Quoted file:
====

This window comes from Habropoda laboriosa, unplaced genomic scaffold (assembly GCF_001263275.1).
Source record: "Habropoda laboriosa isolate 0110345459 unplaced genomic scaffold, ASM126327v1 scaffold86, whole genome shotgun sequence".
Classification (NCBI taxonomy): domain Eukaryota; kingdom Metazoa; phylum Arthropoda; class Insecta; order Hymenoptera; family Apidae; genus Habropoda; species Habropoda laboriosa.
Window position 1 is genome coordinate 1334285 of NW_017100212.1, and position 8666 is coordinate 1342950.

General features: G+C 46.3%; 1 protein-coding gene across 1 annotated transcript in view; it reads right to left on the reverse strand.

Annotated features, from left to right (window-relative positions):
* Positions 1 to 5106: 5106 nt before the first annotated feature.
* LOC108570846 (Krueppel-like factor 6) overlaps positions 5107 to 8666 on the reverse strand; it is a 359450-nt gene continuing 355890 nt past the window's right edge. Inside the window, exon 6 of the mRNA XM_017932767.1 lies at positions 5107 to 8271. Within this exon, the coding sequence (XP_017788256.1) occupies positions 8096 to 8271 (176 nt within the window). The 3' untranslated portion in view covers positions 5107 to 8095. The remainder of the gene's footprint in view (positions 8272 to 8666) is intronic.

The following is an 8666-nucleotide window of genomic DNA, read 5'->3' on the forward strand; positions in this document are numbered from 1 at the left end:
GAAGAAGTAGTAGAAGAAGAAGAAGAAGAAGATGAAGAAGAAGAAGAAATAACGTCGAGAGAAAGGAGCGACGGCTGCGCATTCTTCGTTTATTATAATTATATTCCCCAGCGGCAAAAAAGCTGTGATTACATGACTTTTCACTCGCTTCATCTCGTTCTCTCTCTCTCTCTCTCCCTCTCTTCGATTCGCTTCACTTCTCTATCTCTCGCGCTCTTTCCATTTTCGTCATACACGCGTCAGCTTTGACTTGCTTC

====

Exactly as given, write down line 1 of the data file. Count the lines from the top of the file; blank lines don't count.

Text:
This window comes from Habropoda laboriosa, unplaced genomic scaffold (assembly GCF_001263275.1).